Kate Chopin begins The Awakening with depictions of Edna as a idiosyncratic stature of women in the Creole Society, as the story progresses, Edna begins to omit herself from society. Chopin mentions birds in a subtle way and implies that caged birds symbolize the entrapment of Victorian women and their social strain in the capitalization society. In the beginning of the novel, Chopin reveals Madame Lebrun's "green and yellow parrot, which hung in a cage" (1). The cage represents and reminds Edna of herself being trapped as a women in the ideal mother-women society. The parrot speaks in "a language which nobody understood" (3). The parrot is not able to communicate its feelings, just like Edna, whose true feelings and thoughts are not conveyed; and for this reason, the Creole society does not understand her and what she is enduring as a female. Edna's search for independence and for a way to escape from society's norms is depicted through structural irony by the birds, clothing, and the bird's cage.
However, Mademoiselle Reisz has a great impact on Edna's "awakening". Mademoiselle Reisz is unmarried and bears no children and devotes her life to music. She is a skilled pianist and represents independence and freedom and also serves as a muse to Edna. For Example, while Mademoiselle Reisz is playing her piano, "Edna starts to imagine a man standing on a desolate rock on the seashore"(75). The man Edna envisions has a depressed persona, as is evidenced by his looking toward an unsociable bird flying away from him. The bird in the distance symbolizes Edna's desire of freedom from the social norms of the other women in the Creole society, and the man in the vision shows the longing for the freedom that she is unable to obtain. Chopin uses birds to personify Edna's awakenings. In contrast to caged birds, Chopin uses wild birds and the idea of flight as symbols of freedom. After reliving her awakening experiences on Grand Isle, Edna wishes to dig deep and find something that she is passionate about as Mademoiselle Reisz has done. Edna has taken an interest in becoming an artist, for an artist must have a courageous and defiant soul. Edna starts to conquer her independence in New Orleans by moving into her own house, which she referred to as the pigeon house "because it's so small and looks like a pigeon house" (84). The moniker of the pigeon house is very noteworthy because a pigeon house is a place where pigeons are kept cooped up.
Chopin represents Edna's journey to her ultimate awakening is through the mention of clothes. Clothes are tangible objects that are worn in the society as part of Creole's social norms and thus Edna being a part of the Creole society adheres to the norms. Society conventionally expects the women to dress appropriately and bear no skin, just as Edna is when she is "wearing a cool muslin also a white linen collar and a big straw hat" even while walking on the beach with Adele Ratignolle (14). Adele Ratignolle represents the true definition of Victorian women of the 19th century. She neither takes great honor and pride in her children and the Creole women cliché; while performing her social norm duties as a wife and a mother nor seeks freedom and independence as Edna does. The proper clothing that Edna wears represents her fulfillment of the expectation of society for a woman and wife due to her Creole Society. At the end of the story The Awakening stated "when she was there beside the sea, absolutely alone, she cast the unpleasant, pricking garments from her, and for the first time in her life she stood naked in the open air, at the mercy of the sun, the breeze that beat upon her, and the waves that invited her" (115). The shedding of Edna's clothing signifies her shedding everything she has known. She is spiritually reborn just as she was born physically nude. Adele Ratignolle does not praise Edna's decision to stray away from the norms of Victorian woman but merely supports her friend in the transformations she undergoes. Adele is also a foil for Mademoiselle Reisz, whose independent and unconventional lifestyle inspires Edna's transgressions.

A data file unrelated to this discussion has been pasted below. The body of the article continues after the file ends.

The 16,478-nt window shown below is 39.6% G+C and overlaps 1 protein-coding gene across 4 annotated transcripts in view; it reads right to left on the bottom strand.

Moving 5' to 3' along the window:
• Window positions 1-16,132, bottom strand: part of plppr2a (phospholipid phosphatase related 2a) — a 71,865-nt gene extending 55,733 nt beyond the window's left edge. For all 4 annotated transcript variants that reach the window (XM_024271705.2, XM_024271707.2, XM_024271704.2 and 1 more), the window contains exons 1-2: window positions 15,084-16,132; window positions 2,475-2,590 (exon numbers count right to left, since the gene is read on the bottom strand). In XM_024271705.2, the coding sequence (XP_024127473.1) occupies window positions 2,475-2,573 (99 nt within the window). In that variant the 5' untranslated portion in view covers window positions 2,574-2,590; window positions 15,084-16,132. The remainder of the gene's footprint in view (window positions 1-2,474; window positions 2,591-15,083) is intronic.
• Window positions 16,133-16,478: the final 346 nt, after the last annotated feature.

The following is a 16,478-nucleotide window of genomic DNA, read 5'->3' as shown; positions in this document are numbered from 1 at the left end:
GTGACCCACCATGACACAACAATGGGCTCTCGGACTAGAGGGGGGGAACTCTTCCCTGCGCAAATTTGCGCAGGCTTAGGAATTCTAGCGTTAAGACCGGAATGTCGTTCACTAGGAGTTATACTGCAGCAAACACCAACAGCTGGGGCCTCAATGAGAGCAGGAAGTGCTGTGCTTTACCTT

Subsequently, Kate Chopin's The Awakening attempts to embody Edna's cynicism as she learns that her morals of freedom and independence is going to degrade as she keeps adhering to the social norms of the Creole society. The social norms of the Creole society are to take care of your husband, provide protection for your children, and be easy accessible for visitors at your home. Instead of Edna dying free and independent, she is like the bird that Mademoiselle Reisz once pointed out to Edna: "the bird that would soar above the level plain of tradition and prejudice must have strong wings" (95). As quoted, if Edna wants to achieve independence and freedom, she has to break free of the social norms and venture into her own pathway, which would lead to her independence and freedom.
Thus, finalizing the situational irony of Edna wanting to have freedom and independence yet she ends up drowning at sea as her finally awakening. Chopin stated that Edna would give her life for her kids, but that was considered a selfish act. Edna did not think of her kids when she killed herself; she merely killed herself because she wanted to escape a life that was forced upon her. In fact, her last thoughts were about her and her childhood. By killing herself, she did the most ironic thing she could have done. Kate Chopin shows "a bird with a broken wing beating the air above, reeling, fluttering, circling disabled down, down to the water" while Edna is swimming in the ocean at the Grand Isle shortly before she drowns (115). The bird stands for Edna's inability to stray from the norms of society and Edna's ability to become independent without inevitably falling from being incapable of doing everything by her. Instead of Edna controlling her emotions and growing as an individual, she drowns and completes her awakening for independence.